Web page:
Accountants: Time to face (dating) reality

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Finding a new client is a bit like finding a new partner - you never know what you're getting, so approach with extreme caution, advises Edi Osborne.

The heat of competition for new business is a bit like those dating reality TV shows, where hapless contestants vie for the attention of one lucky prospect. All of the drama makes for good TV ratings, but having finally won the date after a series of protracted challenges, many of the candidates admit that they got caught up in the fantasy of the competition and focused on winning rather than on whether the prospect was his or her type. It’s the same in business; if we are not careful we can lose sight of the big picture when a seemingly easier or immediately gratifying opportunity presents itself.
To keep yourself from falling in love with the wrong prospect, here’s a list of questions/criteria you might want to review when you go a-courting:

  • Would I be comfortable setting up this potential client to do business with my best clients?
    In dating terms: Would I fix this guy up with my sister?

  • Does this client share my same values around honesty, teamwork, etc.?
    In dating terms: Are they polite to servers and are they a good tipper? Would they give up their seat to an elderly person? 

  • Would this potential client be among the first you would recommend to be interviewed by the local business journal doing a story talking about accountant-client relationships?
    In dating terms: Would you be proud to announce to the world that you are seeing each other?

  • Would you be comfortable having anyone on your team work with this client and/or their team? At their location?
    In dating terms: Are you as comfortable at his/her place as your own? Are you OK with inviting your friends over to his/her house?

  • Would you be comfortable having this potential client come to dinner at your home? With your family?
    In dating terms: Would my parents like him/her? Would Nana approve?

  • If you were leaving your firm, and you could only take five clients with you, is this one of them?
    In dating terms: Is this Mr. Right or Mr. Right Now?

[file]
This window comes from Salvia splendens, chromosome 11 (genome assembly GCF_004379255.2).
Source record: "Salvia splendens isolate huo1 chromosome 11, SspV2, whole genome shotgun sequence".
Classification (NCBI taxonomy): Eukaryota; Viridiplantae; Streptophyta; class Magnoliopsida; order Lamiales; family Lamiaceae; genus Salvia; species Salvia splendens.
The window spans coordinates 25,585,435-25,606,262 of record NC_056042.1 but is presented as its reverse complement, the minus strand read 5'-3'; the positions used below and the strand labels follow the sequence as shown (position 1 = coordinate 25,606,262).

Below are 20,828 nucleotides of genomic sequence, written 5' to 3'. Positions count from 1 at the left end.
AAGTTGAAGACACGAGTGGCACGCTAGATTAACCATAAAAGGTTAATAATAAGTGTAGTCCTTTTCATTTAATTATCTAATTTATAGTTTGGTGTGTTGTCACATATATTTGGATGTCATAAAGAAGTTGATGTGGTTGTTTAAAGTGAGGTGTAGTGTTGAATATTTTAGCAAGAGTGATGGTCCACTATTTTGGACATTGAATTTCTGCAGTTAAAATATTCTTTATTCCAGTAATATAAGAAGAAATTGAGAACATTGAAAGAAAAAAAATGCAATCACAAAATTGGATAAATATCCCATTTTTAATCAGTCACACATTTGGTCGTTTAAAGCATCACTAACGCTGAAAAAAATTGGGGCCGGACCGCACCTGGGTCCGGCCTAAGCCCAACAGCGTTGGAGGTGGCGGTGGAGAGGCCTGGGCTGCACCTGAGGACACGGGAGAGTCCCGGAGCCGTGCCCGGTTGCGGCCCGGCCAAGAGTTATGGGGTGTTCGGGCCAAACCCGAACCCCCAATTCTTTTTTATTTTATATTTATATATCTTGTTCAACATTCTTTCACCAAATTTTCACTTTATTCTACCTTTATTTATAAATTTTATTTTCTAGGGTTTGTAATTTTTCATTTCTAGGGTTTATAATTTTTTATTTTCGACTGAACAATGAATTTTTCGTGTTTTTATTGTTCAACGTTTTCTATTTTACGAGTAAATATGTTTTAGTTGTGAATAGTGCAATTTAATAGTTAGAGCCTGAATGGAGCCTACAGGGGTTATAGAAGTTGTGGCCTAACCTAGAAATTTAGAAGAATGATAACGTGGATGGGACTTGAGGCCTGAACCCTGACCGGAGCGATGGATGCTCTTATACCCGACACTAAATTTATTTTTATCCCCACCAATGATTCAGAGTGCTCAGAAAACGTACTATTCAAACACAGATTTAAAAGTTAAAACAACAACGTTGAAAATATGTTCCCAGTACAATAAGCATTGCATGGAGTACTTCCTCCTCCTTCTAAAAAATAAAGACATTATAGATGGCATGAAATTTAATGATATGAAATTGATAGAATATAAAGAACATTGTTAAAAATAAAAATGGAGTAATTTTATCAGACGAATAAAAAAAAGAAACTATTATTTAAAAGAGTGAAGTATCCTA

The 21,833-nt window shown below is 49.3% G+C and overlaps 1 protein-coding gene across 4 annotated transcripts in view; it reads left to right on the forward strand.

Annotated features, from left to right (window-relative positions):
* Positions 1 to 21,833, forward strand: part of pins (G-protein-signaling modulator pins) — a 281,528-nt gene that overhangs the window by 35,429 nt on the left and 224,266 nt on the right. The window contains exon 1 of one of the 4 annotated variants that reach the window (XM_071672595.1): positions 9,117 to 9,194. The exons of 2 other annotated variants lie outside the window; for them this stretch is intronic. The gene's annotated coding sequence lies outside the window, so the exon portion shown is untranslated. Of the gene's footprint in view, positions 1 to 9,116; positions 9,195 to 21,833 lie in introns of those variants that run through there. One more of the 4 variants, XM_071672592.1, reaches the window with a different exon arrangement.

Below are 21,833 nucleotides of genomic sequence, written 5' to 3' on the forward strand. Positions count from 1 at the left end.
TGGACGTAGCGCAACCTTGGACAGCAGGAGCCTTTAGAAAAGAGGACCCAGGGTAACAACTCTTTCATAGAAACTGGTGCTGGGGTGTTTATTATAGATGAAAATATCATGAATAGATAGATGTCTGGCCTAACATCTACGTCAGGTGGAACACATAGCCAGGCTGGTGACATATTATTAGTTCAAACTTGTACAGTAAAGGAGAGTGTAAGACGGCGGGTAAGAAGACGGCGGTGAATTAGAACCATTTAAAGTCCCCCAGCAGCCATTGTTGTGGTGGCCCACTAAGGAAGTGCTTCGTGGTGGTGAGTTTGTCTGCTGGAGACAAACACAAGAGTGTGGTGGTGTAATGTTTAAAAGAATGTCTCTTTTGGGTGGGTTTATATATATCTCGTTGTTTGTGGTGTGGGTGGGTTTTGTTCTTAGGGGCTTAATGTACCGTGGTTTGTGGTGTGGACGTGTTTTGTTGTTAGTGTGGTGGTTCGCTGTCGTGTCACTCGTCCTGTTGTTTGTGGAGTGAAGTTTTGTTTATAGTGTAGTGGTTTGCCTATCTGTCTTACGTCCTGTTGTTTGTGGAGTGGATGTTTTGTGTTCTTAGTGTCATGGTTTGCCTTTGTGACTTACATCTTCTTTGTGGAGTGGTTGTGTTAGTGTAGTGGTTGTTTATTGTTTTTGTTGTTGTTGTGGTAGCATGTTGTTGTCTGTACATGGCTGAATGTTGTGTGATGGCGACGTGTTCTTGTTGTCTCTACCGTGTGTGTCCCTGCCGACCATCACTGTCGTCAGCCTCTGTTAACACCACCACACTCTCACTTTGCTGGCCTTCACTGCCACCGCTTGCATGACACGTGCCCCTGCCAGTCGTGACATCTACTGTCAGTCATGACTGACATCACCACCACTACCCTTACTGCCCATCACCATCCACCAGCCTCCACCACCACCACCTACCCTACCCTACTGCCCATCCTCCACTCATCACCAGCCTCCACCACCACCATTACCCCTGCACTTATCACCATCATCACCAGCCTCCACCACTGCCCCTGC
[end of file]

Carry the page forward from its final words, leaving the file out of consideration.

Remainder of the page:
• Is there an opportunity to expand the relationship beyond initial service interests?
    In dating terms: How do they feel about children, a family?

This is my list. Yours may be different. I’m not saying a prospect has to pass every one of these tests, but certainly most of them.
Speaking of tests, one of the meanest and smartest things my parents ever did was to insist that a certain older boy I had a crush on had to come spend a day at our house before they would let me go out with him. He arrived late, got bored easily, didn’t engage well in conversation or activities with my family, and spent much of the time looking for places for us to sneak off to. The bottom line is he failed the test miserably and by the middle of the day (he left early); I never wanted to see him again. Truth be told, my parents never would have let me go out with him, but they let me figure it out for myself. Pretty smart, huh? Don’t tell them I said so.
Finding and dating prospects can be both daunting and fun. However you feel about it, be sure you have a good idea of what your ideal client looks like before you head out the door. Consider setting up a group date with your team and theirs at their location and see how things go before you commit any further. Better to test the fit up front, otherwise you could be signing yourself and your firm up for some heartache.
Trudy Beard, CPA, CSPM of Independence, Missouri, took this idea of a group date even further. Here’s an example of why you want to involve your team in the prospecting process. She was swamped with work and yet, still had a hard time saying no to any new business that came her way. The result was a mismatch of clients that didn’t fit with her overall goals and strategy.
Her solution was to involve her team in all client prospecting decisions. According to Trudy, the results were spectacular on several levels:

  1. The team understood and embraced Trudy’s overall goals and did a good job of sifting through the opportunities to find those that were a good fit.
  2. The team was quick to identify clients that didn’t fit and that should be let go.
  3. The team was quick to take on more work from Trudy to free her up when presented with an ideal client opportunity.
  4. Trudy reported that the team’s skills grew tremendously as they took on more challenging work to help Trudy free up her time to pursue higher quality work. (The team thrived on the growth opportunities.)
  5. Involving the team in both her strategy and client selection improved their Strategic IQ such that they could make better real-time decisions about workflow priorities.

Essentially, the team saved Trudy from herself (just like my parents did for me) and her tendency to say yes too easily.
Taking a lesson from Trudy, saying no to prospects isn’t always easy. For that reason, I recommend you take your test list with you. It’s probably going to be a lot harder than you think to select just one prospect.

Edi Osborne has been providing the profession with out-of-the-box insights for more than 20 years. She is the driving force behind The Passionate Accountant, and CEO of Carmel Valley, CA-based Mentor Plus. She welcomes your comments and queries at [email protected].



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